I often talk about how I’m not one for fancy things, even if I have the means to afford those things.
Ok, the occasional beachfront cottage is nice.
But other than that, I don’t go flaunting wealth. I don’t like to.
In fact, I prefer to stay small and local with my money.
I love supporting hardworking, deserving entrepreneurs in my community because these are the people I see every day. These are my neighbors.
Now, maybe you don’t have as strong an opinion on this matter as I do.
But you really should spend your money locally — especially now. And I’ll tell you a little story to show you why.
The other weekend, the wife and I ran a few errands. While out and about, we stopped by the cemetery to visit my mom, then went to grab a quick bite to eat.
Now, this isn’t out of the normal for us. This is pretty much our standard Sunday routine.
I make it a point to visit my mother regularly at some point every Sunday, and then my wife and I go and enjoy a meal together.
On this particular day, I was craving a steak.
And not just any steak. I wanted a 24 oz Arthur’s DelMonico Ribeye.
You can easily put this steak up against any high-end, award-winning steakhouse in Manhattan, and I bet you’ll choose this one over and over again in a blind taste test.
So in our travels, we headed to Arthur’s for a late afternoon dinner. Any later than that is a no-go — you need a few hours to digest this bad boy before you try to go to sleep. It will literally give you the meat sweats!
Anyways, we parked and strolled on over to the restaurant.
Now, this section of Morris Plains is full of OLD restaurants. I’m talking generational establishments handed down for over a century.
Yet as we headed toward Arthur’s Tavern, a wave of deep sadness hit me.
Among the COVID ordeal, so many small businesses fought so hard to stay afloat, but they just couldn’t manage it.
It was simply heartbreaking on our walk to see the other restaurants that didn’t make it.
This hits home for me because my family comes from small business owners.
My grandfather had a small upholstery business after serving in WWII. My dad built his auto repair business out of my grandparents’ garage at his childhood home.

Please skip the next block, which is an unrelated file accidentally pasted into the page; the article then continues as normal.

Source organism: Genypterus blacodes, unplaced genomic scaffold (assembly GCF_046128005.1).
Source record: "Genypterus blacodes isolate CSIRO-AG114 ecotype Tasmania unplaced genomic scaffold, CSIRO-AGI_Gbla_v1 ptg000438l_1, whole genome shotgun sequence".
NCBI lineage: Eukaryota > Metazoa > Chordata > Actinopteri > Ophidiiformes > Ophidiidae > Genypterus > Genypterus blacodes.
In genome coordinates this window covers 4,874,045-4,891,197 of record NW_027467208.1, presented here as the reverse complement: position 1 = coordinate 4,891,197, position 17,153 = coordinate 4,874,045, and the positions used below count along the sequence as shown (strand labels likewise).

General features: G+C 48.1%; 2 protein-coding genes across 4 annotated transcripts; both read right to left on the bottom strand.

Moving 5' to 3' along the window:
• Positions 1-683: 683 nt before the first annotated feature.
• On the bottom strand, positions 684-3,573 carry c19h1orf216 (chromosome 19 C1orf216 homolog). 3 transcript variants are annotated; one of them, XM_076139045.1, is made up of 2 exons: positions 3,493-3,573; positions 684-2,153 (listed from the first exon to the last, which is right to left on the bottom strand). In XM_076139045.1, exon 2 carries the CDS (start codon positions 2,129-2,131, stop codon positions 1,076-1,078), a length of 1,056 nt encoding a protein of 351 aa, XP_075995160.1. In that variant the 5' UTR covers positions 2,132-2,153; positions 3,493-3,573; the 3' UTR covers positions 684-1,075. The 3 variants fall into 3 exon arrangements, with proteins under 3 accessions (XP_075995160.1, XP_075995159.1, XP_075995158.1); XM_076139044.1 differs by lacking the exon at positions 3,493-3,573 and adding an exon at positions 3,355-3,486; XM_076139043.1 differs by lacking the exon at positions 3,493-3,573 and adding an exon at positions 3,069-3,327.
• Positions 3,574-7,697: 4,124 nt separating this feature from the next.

Now, I own our family’s multigenerational business today, which my wife and business partner run…
What we have endured to survive the past 12 months was far from easy.
As I’ve talked about before, I’m blessed to have other sources of income that helped me keep the business afloat and the employees employed.
Those other businesses that managed to survive… they are a testament to the discipline, sacrifice, and consistency needed to weather all types of storms.
The ability to live beneath your means and maintain some cash reserves, all while staying under leveraged, has all meant more in the past 12 months than in the past 12 years.
Even through the 2008 great recession, business was not so severely affected as what this pandemic has done to today’s small businesses.
These are the businesses that employ your neighbors and their kids, sponsor your kids’ little league, support local town functions, volunteer in the community, and so much more.
These small businesses are the backbone of your community. They’re the backbone of the entire national economy, too.
And this is backed up by facts. At least before COVID, the SBA found that small businesses created ⅔ of new jobs and made up about 44% of economic activity in the US.
Again, these aren’t giant corporations.
These are your local restaurants, barbers, salons, grocers, wedding planners, accountants, cleaning services, and so many more that drive forward your community and the American economy at large.
Yet, they don’t have the reach that massive companies do. They almost solely rely on your dollars to stay afloat, grow, and continue to positively impact your community.
As such, I encourage you to shop local, eat local, and support local.
These business owners have families, and so do their employees — and they all count on you… just like you count on them.
To finish that story…
The menu price of our DelMonico steaks had risen by 23% since our last visit there before COVID hit.
I didn’t care one bit.
Boo-hoo, I have to pay a little more for perhaps the most delicious steak on the planet from a fine-eating establishment with incredible, hardworking staff. I’d be happy to pay even double the price for it.
I was happy to see they were still in business, their phones were ringing, people were enjoying their meal, and that Arthur’s is going to live on to fight another day.
Money is power, as they say. If you can earn more income, you have the power to make a greater impact on your community by spending it at your local small businesses.
If you’d like to learn how I make six figures a year trading almost completely passively…
If you join and make some profitable trades, I urge you to spend some of those profits at businesses in your community.
Then those small business owners can generate more stability for their families, hire more employees, pay higher wages (helping the employees create more stability for themselves and their families), and support your community in other ways.
It’s a beautiful upward cycle.